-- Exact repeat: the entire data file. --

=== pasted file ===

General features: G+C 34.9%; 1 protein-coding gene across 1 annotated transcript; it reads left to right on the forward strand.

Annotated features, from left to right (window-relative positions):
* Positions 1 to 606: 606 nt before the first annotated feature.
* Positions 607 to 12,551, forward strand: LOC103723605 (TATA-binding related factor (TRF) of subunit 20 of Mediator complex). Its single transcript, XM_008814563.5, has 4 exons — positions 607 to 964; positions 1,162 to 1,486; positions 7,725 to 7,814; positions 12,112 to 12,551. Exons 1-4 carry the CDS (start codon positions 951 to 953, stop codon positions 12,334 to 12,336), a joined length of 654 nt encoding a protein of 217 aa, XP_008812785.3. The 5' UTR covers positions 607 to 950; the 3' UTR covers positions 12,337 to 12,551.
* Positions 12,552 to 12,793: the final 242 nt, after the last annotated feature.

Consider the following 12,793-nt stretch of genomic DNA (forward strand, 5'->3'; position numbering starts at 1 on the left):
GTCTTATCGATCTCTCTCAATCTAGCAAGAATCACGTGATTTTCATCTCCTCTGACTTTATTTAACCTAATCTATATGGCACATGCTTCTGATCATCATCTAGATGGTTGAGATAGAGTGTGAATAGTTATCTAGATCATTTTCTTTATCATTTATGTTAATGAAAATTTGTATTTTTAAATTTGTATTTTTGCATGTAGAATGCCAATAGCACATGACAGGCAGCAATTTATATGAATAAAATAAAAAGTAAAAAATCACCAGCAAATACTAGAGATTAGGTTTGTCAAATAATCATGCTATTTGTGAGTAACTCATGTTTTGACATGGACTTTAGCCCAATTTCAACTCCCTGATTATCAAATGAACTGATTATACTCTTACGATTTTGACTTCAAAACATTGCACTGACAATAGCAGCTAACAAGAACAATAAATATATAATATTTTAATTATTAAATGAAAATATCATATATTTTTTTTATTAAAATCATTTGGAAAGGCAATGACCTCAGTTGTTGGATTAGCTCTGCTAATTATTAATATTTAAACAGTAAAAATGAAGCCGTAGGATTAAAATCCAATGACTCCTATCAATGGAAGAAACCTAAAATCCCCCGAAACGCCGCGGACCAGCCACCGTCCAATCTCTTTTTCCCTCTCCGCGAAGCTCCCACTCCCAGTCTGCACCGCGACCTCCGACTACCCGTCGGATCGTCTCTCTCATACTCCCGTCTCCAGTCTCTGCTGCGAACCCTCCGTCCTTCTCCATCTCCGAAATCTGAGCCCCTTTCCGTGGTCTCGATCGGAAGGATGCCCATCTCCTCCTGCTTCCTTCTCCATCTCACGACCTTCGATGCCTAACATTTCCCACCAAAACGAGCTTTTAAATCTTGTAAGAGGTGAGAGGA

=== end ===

General features: G+C 34.9%; 1 protein-coding gene across 1 annotated transcript; it reads left to right on the forward strand.

Annotated features, from left to right (window-relative positions):
* Positions 1 to 606: 606 nt before the first annotated feature.
* Positions 607 to 12,551, forward strand: LOC103723605 (TATA-binding related factor (TRF) of subunit 20 of Mediator complex). Its single transcript, XM_008814563.5, has 4 exons — positions 607 to 964; positions 1,162 to 1,486; positions 7,725 to 7,814; positions 12,112 to 12,551. Exons 1-4 carry the CDS (start codon positions 951 to 953, stop codon positions 12,334 to 12,336), a joined length of 654 nt encoding a protein of 217 aa, XP_008812785.3. The 5' UTR covers positions 607 to 950; the 3' UTR covers positions 12,337 to 12,551.
* Positions 12,552 to 12,793: the final 242 nt, after the last annotated feature.

Consider the following 12,793-nt stretch of genomic DNA (forward strand, 5'->3'; position numbering starts at 1 on the left):
GTCTTATCGATCTCTCTCAATCTAGCAAGAATCACGTGATTTTCATCTCCTCTGACTTTATTTAACCTAATCTATATGGCACATGCTTCTGATCATCATCTAGATGGTTGAGATAGAGTGTGAATAGTTATCTAGATCATTTTCTTTATCATTTATGTTAATGAAAATTTGTATTTTTAAATTTGTATTTTTGCATGTAGAATGCCAATAGCACATGACAGGCAGCAATTTATATGAATAAAATAAAAAGTAAAAAATCACCAGCAAATACTAGAGATTAGGTTTGTCAAATAATCATGCTATTTGTGAGTAACTCATGTTTTGACATGGACTTTAGCCCAATTTCAACTCCCTGATTATCAAATGAACTGATTATACTCTTACGATTTTGACTTCAAAACATTGCACTGACAATAGCAGCTAACAAGAACAATAAATATATAATATTTTAATTATTAAATGAAAATATCATATATTTTTTTTATTAAAATCATTTGGAAAGGCAATGACCTCAGTTGTTGGATTAGCTCTGCTAATTATTAATATTTAAACAGTAAAAATGAAGCCGTAGGATTAAAATCCAATGACTCCTATCAATGGAAGAAACCTAAAATCCCCCGAAACGCCGCGGACCAGCCACCGTCCAATCTCTTTTTCCCTCTCCGCGAAGCTCCCACTCCCAGTCTGCACCGCGACCTCCGACTACCCGTCGGATCGTCTCTCTCATACTCCCGTCTCCAGTCTCTGCTGCGAACCCTCCGTCCTTCTCCATCTCCGAAATCTGAGCCCCTTTCCGTGGTCTCGATCGGAAGGATGCCCATCTCCTCCTGCTTCCTTCTCCATCTCACGACCTTCGATGCCTAACATTTCCCACCAAAACGAGCTTTTAAATCTTGTAAGAGGTGAGAGGA